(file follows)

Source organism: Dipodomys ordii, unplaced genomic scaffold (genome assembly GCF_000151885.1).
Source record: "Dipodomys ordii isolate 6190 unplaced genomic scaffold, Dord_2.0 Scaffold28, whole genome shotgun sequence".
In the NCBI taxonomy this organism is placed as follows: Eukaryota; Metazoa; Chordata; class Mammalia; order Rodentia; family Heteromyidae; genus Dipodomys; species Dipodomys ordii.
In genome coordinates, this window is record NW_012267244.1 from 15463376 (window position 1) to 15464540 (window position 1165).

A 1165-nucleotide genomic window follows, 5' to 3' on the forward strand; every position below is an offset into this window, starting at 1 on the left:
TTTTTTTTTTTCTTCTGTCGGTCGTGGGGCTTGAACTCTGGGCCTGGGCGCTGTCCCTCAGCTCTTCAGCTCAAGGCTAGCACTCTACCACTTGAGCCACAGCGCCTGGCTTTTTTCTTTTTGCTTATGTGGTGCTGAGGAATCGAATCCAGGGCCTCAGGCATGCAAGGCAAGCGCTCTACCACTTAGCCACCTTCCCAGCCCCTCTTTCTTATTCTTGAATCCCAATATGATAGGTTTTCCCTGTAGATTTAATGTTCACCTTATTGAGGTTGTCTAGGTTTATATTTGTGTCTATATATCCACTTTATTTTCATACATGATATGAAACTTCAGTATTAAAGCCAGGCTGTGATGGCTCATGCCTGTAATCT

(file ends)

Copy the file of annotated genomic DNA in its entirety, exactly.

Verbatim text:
Source organism: Dipodomys ordii, unplaced genomic scaffold (genome assembly GCF_000151885.1).
Source record: "Dipodomys ordii isolate 6190 unplaced genomic scaffold, Dord_2.0 Scaffold28, whole genome shotgun sequence".
In the NCBI taxonomy this organism is placed as follows: Eukaryota; Metazoa; Chordata; class Mammalia; order Rodentia; family Heteromyidae; genus Dipodomys; species Dipodomys ordii.
In genome coordinates, this window is record NW_012267244.1 from 15463376 (window position 1) to 15464540 (window position 1165).

A 1165-nucleotide genomic window follows, 5' to 3' on the forward strand; every position below is an offset into this window, starting at 1 on the left:
TTTTTTTTTTTCTTCTGTCGGTCGTGGGGCTTGAACTCTGGGCCTGGGCGCTGTCCCTCAGCTCTTCAGCTCAAGGCTAGCACTCTACCACTTGAGCCACAGCGCCTGGCTTTTTTCTTTTTGCTTATGTGGTGCTGAGGAATCGAATCCAGGGCCTCAGGCATGCAAGGCAAGCGCTCTACCACTTAGCCACCTTCCCAGCCCCTCTTTCTTATTCTTGAATCCCAATATGATAGGTTTTCCCTGTAGATTTAATGTTCACCTTATTGAGGTTGTCTAGGTTTATATTTGTGTCTATATATCCACTTTATTTTCATACATGATATGAAACTTCAGTATTAAAGCCAGGCTGTGATGGCTCATGCCTGTAATCT